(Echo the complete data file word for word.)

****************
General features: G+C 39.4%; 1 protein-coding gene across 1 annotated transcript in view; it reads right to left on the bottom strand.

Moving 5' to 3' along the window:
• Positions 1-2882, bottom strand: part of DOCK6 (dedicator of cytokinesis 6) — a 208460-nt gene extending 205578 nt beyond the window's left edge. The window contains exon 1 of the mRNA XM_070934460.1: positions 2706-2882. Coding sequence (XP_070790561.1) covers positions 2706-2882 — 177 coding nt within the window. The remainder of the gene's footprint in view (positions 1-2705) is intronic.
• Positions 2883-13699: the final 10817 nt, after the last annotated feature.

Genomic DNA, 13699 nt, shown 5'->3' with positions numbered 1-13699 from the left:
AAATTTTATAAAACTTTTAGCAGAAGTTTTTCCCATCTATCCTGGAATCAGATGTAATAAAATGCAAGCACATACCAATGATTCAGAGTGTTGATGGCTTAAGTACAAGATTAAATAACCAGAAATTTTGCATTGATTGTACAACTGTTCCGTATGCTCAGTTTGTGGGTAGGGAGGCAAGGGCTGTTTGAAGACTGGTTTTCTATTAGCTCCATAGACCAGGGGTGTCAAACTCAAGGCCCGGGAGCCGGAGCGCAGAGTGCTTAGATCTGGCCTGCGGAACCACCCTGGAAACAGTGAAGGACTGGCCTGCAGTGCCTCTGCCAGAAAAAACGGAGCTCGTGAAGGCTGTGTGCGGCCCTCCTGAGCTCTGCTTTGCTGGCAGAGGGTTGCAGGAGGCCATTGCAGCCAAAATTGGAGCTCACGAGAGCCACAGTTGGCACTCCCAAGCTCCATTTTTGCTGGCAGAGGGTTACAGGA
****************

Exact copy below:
General features: G+C 39.4%; 1 protein-coding gene across 1 annotated transcript in view; it reads right to left on the bottom strand.

Moving 5' to 3' along the window:
• Positions 1-2882, bottom strand: part of DOCK6 (dedicator of cytokinesis 6) — a 208460-nt gene extending 205578 nt beyond the window's left edge. The window contains exon 1 of the mRNA XM_070934460.1: positions 2706-2882. Coding sequence (XP_070790561.1) covers positions 2706-2882 — 177 coding nt within the window. The remainder of the gene's footprint in view (positions 1-2705) is intronic.
• Positions 2883-13699: the final 10817 nt, after the last annotated feature.

Genomic DNA, 13699 nt, shown 5'->3' with positions numbered 1-13699 from the left:
AAATTTTATAAAACTTTTAGCAGAAGTTTTTCCCATCTATCCTGGAATCAGATGTAATAAAATGCAAGCACATACCAATGATTCAGAGTGTTGATGGCTTAAGTACAAGATTAAATAACCAGAAATTTTGCATTGATTGTACAACTGTTCCGTATGCTCAGTTTGTGGGTAGGGAGGCAAGGGCTGTTTGAAGACTGGTTTTCTATTAGCTCCATAGACCAGGGGTGTCAAACTCAAGGCCCGGGAGCCGGAGCGCAGAGTGCTTAGATCTGGCCTGCGGAACCACCCTGGAAACAGTGAAGGACTGGCCTGCAGTGCCTCTGCCAGAAAAAACGGAGCTCGTGAAGGCTGTGTGCGGCCCTCCTGAGCTCTGCTTTGCTGGCAGAGGGTTGCAGGAGGCCATTGCAGCCAAAATTGGAGCTCACGAGAGCCACAGTTGGCACTCCCAAGCTCCATTTTTGCTGGCAGAGGGTTACAGGA